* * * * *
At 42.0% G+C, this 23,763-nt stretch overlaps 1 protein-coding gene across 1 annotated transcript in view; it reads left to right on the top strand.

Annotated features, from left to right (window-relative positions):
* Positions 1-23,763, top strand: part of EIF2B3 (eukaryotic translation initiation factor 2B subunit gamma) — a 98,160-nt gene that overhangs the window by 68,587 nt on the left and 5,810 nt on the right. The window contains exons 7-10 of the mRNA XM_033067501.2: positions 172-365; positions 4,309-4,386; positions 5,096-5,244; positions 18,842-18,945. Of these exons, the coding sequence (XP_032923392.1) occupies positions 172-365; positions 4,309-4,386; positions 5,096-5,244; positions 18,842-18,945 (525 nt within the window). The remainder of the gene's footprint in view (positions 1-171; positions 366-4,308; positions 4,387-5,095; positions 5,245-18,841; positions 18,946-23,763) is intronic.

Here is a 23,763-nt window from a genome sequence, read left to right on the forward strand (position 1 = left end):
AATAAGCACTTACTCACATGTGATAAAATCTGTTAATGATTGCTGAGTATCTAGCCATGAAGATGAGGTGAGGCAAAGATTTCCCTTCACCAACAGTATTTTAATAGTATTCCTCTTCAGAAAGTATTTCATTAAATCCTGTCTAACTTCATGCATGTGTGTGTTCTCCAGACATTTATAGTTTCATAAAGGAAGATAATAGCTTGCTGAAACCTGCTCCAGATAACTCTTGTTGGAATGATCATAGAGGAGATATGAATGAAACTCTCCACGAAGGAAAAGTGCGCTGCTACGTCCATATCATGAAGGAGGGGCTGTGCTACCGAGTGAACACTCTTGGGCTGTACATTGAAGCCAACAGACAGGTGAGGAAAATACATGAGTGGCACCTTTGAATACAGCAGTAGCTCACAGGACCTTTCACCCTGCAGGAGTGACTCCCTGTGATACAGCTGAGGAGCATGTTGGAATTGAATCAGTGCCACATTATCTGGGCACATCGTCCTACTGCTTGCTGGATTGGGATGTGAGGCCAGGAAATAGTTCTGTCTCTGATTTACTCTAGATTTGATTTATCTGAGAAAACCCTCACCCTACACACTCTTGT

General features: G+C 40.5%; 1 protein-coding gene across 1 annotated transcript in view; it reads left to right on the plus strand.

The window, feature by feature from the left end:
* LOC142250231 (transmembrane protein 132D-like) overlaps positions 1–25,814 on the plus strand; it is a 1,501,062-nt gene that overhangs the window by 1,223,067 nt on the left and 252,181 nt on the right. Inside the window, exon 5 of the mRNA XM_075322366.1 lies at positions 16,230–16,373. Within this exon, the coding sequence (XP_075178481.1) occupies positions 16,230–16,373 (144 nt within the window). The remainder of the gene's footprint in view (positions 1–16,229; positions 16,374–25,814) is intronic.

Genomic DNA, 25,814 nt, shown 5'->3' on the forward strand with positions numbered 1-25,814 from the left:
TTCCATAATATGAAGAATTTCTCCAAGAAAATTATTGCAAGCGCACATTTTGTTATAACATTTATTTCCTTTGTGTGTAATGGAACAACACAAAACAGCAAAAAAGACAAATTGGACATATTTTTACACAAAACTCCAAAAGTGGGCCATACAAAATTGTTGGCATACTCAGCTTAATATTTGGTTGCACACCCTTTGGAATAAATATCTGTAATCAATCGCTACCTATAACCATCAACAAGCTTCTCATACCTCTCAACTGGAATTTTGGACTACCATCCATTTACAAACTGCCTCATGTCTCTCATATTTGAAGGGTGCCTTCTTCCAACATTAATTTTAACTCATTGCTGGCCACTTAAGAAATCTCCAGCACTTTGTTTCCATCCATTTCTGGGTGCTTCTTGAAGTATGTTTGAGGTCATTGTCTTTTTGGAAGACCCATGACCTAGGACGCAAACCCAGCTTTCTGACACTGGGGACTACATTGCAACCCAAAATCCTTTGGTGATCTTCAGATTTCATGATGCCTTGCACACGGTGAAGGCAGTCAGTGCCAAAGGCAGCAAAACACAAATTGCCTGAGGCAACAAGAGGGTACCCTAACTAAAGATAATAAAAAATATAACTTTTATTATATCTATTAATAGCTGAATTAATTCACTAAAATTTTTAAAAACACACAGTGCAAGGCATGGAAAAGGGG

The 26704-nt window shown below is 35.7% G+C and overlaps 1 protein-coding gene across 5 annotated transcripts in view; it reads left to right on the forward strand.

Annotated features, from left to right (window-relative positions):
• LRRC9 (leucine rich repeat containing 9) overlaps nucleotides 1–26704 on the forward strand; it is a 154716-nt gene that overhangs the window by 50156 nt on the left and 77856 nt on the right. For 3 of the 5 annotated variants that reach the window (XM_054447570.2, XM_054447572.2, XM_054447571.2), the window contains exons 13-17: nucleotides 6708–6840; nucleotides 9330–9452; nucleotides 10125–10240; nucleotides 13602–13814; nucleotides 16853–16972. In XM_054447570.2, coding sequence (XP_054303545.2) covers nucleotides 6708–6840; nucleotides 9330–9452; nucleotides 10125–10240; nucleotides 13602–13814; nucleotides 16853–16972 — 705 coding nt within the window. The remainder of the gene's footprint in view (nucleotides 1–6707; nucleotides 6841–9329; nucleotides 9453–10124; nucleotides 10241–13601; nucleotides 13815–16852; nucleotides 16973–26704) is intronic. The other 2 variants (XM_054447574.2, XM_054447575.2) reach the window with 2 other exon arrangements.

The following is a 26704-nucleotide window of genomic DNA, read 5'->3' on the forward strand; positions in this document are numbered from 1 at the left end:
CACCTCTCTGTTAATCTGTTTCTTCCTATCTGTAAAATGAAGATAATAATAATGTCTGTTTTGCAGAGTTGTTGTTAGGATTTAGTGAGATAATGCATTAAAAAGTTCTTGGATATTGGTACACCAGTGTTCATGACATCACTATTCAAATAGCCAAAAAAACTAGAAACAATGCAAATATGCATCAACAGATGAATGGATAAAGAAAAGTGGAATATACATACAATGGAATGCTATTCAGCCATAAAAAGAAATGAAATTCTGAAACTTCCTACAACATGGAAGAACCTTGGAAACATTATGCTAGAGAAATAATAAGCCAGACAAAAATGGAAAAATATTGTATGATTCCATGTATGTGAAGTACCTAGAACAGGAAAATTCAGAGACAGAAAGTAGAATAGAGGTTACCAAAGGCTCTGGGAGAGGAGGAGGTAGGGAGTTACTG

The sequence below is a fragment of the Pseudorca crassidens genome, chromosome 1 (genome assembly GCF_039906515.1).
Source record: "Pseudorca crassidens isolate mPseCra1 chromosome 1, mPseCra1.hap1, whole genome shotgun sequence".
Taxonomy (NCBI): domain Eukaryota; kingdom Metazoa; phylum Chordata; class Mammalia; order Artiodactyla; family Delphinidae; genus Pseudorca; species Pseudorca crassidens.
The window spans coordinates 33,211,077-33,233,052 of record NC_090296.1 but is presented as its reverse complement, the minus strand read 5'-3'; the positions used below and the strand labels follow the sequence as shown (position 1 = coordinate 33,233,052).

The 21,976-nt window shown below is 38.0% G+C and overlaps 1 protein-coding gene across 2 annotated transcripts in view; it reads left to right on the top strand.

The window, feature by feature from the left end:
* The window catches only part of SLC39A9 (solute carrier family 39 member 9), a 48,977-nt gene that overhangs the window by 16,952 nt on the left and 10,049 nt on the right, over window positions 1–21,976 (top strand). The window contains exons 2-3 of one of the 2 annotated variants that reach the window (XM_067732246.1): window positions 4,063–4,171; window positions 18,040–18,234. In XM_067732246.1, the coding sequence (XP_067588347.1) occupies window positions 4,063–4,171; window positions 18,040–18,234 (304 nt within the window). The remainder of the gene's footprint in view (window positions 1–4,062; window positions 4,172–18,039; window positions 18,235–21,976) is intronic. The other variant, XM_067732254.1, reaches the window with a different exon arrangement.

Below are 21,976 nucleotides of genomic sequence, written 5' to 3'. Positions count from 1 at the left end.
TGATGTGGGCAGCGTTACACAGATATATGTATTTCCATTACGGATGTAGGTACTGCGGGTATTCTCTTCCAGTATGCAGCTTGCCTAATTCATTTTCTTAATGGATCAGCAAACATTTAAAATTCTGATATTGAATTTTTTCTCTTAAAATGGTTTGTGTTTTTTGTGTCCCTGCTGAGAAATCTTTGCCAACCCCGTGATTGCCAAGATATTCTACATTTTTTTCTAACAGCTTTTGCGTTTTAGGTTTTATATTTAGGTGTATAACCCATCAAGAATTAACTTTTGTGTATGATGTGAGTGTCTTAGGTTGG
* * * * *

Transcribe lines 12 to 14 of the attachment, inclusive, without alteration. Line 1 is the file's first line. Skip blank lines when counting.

Annotated features, from left to right (window-relative positions):
• LRRC9 (leucine rich repeat containing 9) overlaps nucleotides 1–26704 on the forward strand; it is a 154716-nt gene that overhangs the window by 50156 nt on the left and 77856 nt on the right. For 3 of the 5 annotated variants that reach the window (XM_054447570.2, XM_054447572.2, XM_054447571.2), the window contains exons 13-17: nucleotides 6708–6840; nucleotides 9330–9452; nucleotides 10125–10240; nucleotides 13602–13814; nucleotides 16853–16972. In XM_054447570.2, coding sequence (XP_054303545.2) covers nucleotides 6708–6840; nucleotides 9330–9452; nucleotides 10125–10240; nucleotides 13602–13814; nucleotides 16853–16972 — 705 coding nt within the window. The remainder of the gene's footprint in view (nucleotides 1–6707; nucleotides 6841–9329; nucleotides 9453–10124; nucleotides 10241–13601; nucleotides 13815–16852; nucleotides 16973–26704) is intronic. The other 2 variants (XM_054447574.2, XM_054447575.2) reach the window with 2 other exon arrangements.

The following is a 26704-nucleotide window of genomic DNA, read 5'->3' on the forward strand; positions in this document are numbered from 1 at the left end: